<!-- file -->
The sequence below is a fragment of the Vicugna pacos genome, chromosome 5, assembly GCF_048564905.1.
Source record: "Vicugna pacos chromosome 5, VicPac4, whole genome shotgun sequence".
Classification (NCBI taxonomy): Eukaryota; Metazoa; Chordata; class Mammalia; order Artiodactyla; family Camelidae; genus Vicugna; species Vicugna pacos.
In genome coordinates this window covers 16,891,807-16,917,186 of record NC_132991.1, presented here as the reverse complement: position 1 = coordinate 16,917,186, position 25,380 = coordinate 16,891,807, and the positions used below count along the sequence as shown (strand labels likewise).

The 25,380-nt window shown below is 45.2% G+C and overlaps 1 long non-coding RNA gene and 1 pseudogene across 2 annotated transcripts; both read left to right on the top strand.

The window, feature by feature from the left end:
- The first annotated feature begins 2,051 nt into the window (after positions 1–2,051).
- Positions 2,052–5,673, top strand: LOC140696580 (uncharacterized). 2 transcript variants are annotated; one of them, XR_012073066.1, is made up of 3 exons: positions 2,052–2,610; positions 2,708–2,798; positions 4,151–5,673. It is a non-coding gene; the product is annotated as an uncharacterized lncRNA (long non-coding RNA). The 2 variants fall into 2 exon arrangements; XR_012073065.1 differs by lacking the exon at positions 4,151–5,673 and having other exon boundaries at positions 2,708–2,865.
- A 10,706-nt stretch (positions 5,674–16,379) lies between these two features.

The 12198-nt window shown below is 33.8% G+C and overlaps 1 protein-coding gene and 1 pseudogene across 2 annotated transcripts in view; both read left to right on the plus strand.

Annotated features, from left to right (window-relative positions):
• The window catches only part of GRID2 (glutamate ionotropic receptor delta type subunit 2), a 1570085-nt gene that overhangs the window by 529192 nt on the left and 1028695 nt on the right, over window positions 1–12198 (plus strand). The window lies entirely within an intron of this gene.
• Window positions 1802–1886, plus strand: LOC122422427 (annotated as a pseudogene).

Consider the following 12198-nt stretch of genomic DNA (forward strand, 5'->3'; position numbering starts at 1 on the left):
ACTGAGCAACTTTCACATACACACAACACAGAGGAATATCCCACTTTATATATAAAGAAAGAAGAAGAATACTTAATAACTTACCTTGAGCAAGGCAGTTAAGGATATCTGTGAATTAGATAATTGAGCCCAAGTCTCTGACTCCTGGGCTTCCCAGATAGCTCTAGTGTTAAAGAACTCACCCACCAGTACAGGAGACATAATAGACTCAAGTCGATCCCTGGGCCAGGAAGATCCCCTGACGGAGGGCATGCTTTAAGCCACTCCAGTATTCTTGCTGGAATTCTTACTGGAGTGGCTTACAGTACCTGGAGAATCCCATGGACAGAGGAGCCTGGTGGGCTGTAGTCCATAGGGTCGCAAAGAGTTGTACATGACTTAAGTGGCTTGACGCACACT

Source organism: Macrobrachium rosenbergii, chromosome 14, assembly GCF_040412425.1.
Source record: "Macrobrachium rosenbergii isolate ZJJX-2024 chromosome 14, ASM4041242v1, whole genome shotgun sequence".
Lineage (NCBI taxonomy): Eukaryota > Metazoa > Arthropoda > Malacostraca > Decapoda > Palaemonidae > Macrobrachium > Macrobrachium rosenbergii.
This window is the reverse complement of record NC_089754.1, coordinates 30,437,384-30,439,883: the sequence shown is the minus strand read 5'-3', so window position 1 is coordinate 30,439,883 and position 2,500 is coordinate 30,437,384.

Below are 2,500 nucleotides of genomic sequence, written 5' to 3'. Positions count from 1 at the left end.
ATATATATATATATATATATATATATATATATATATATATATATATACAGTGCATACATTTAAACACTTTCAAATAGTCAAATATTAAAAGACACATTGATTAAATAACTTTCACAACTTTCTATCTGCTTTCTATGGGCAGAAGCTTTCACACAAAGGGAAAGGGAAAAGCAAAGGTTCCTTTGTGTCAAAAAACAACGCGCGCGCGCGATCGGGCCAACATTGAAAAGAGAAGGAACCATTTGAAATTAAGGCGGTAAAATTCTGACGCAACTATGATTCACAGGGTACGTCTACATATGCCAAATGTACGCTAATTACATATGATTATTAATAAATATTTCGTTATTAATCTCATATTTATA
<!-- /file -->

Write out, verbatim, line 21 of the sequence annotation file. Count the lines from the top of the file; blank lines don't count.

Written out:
ATATATATATATATATATATATATATATATATATATATATATATATACAGTGCATACATTTAAACACTTTCAAATAGTCAAATATTAAAAGACACATTGATTAAATAACTTTCACAACTTTCTATCTGCTTTCTATGGGCAGAAGCTTTCACACAAAGGGAAAGGGAAAAGCAAAGGTTCCTTTGTGTCAAAAAACAACGCGCGCGCGCGATCGGGCCAACATTGAAAAGAGAAGGAACCATTTGAAATTAAGGCGGTAAAATTCTGACGCAACTATGATTCACAGGGTACGTCTACATATGCCAAATGTACGCTAATTACATATGATTATTAATAAATATTTCGTTATTAATCTCATATTTATA